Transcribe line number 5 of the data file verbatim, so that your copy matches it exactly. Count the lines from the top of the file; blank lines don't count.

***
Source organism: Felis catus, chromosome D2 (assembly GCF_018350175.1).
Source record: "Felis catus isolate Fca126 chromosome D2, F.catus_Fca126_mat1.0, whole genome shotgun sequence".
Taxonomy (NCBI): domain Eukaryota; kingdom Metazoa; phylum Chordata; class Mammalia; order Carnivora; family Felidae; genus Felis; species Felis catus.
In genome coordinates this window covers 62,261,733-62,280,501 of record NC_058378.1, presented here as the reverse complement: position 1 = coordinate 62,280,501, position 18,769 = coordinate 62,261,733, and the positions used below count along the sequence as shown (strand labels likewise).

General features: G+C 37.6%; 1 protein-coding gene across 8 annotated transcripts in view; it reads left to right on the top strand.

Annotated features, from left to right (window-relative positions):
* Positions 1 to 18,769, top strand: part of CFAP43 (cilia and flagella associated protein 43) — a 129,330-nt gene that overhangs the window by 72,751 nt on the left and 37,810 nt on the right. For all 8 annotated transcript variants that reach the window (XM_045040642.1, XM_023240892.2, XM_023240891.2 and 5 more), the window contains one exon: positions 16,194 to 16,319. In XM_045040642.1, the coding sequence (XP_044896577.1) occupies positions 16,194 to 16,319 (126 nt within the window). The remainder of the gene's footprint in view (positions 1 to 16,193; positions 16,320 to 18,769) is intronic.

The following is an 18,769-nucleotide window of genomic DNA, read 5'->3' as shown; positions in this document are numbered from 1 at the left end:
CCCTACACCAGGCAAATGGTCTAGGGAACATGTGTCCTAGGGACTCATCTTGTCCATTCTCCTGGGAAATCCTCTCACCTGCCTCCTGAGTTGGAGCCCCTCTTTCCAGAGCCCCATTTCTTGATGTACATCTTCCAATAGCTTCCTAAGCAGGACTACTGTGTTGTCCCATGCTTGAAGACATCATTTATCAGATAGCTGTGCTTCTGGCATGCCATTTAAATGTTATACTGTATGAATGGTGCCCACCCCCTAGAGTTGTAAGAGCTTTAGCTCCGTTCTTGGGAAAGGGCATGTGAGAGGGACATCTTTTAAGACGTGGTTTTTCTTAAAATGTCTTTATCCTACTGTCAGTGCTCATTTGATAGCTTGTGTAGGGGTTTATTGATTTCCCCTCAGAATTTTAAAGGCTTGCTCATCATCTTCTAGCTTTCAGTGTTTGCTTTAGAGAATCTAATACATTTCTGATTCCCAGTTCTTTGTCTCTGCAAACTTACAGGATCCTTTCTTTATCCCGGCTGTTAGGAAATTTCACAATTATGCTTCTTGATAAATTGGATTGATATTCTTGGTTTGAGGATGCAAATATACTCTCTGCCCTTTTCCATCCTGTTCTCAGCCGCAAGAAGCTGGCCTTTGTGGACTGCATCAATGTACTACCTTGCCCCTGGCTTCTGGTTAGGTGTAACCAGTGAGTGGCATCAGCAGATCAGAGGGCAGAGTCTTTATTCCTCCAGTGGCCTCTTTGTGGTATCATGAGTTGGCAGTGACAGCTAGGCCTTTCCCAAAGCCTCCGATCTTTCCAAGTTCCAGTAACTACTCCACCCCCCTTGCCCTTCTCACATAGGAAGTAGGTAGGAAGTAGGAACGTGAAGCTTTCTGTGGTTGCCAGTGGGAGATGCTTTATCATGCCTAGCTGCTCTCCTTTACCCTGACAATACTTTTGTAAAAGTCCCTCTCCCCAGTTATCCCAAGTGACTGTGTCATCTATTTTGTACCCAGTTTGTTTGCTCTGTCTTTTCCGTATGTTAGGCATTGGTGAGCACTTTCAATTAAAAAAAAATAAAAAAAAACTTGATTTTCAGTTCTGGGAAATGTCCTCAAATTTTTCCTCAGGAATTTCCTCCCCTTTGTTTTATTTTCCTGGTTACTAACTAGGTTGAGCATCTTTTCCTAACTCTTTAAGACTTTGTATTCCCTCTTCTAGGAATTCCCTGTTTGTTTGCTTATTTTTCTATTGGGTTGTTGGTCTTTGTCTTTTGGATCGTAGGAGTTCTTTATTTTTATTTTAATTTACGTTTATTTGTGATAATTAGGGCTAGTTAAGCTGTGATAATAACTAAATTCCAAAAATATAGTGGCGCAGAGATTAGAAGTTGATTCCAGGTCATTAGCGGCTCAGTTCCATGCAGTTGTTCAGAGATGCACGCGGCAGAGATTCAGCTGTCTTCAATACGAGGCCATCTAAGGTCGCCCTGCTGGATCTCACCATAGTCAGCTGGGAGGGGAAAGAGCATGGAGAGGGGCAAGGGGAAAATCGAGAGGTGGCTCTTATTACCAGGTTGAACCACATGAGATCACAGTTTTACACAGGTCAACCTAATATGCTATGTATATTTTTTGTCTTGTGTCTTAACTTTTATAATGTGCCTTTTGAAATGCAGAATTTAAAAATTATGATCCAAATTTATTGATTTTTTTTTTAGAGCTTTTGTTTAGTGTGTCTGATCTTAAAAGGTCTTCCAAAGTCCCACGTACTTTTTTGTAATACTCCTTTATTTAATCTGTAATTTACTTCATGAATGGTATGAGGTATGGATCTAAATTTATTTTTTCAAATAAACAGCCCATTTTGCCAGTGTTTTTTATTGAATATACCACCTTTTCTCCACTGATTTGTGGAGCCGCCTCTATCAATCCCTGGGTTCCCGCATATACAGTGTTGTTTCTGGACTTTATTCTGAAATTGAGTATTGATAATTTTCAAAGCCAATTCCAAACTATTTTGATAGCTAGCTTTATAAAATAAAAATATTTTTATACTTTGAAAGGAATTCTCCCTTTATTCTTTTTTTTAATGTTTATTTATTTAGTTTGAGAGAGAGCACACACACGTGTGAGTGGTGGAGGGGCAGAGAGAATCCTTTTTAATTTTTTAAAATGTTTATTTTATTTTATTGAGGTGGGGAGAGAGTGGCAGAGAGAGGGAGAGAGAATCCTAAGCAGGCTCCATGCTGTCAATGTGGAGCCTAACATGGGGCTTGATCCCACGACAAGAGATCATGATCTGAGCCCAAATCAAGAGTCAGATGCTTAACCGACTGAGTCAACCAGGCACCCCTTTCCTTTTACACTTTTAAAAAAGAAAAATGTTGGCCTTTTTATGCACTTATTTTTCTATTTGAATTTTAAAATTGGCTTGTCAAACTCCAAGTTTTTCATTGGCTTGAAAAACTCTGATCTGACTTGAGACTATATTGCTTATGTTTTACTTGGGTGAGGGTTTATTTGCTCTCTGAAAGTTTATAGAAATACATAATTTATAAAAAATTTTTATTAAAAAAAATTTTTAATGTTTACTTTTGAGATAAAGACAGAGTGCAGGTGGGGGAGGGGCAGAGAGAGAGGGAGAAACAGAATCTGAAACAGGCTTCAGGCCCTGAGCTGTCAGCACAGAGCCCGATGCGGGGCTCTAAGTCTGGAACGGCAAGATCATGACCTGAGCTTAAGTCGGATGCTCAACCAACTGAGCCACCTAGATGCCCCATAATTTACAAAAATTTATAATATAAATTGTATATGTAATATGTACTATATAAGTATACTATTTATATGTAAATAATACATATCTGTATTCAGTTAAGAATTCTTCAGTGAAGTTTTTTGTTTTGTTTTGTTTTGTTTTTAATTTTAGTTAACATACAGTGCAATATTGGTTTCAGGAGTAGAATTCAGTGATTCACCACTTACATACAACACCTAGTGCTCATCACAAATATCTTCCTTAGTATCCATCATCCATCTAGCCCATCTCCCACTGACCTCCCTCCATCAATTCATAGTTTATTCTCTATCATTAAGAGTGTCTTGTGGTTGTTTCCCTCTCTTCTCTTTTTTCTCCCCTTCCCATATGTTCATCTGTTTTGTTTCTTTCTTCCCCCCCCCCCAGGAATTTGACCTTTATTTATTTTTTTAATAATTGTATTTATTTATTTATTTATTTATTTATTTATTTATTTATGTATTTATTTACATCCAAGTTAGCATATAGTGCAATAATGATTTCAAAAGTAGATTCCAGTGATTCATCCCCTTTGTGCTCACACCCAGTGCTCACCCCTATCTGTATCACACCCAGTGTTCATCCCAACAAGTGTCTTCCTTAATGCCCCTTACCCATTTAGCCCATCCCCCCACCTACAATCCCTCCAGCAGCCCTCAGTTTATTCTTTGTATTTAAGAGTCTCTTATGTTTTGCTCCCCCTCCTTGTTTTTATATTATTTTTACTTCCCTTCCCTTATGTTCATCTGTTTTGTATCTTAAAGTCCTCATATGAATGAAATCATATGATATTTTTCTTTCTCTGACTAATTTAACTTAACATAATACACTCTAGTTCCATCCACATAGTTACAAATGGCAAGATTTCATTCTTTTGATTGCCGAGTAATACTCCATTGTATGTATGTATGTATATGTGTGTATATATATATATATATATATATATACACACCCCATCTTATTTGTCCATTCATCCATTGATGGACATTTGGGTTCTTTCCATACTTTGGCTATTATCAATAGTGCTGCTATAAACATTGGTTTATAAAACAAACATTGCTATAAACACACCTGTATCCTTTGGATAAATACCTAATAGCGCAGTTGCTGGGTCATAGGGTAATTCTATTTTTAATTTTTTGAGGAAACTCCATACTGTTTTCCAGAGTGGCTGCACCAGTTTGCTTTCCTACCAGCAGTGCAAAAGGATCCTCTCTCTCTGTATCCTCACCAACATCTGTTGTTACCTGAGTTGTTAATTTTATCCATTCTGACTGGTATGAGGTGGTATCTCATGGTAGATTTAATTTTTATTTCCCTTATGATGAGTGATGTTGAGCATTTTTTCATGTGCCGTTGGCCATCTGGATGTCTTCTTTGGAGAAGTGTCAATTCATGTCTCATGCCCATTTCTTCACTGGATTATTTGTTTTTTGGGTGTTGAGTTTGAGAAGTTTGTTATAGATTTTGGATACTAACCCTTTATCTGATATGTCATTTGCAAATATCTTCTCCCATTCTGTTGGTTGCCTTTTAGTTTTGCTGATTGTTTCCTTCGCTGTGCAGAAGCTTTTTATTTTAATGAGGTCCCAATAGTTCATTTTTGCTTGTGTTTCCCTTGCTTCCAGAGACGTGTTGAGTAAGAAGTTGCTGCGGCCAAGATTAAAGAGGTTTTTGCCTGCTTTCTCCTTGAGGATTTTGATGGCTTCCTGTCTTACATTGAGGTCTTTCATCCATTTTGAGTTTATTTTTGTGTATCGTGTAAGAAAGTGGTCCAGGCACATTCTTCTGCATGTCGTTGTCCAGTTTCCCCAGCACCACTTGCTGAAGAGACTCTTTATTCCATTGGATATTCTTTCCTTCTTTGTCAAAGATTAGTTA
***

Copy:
General features: G+C 37.6%; 1 protein-coding gene across 8 annotated transcripts in view; it reads left to right on the top strand.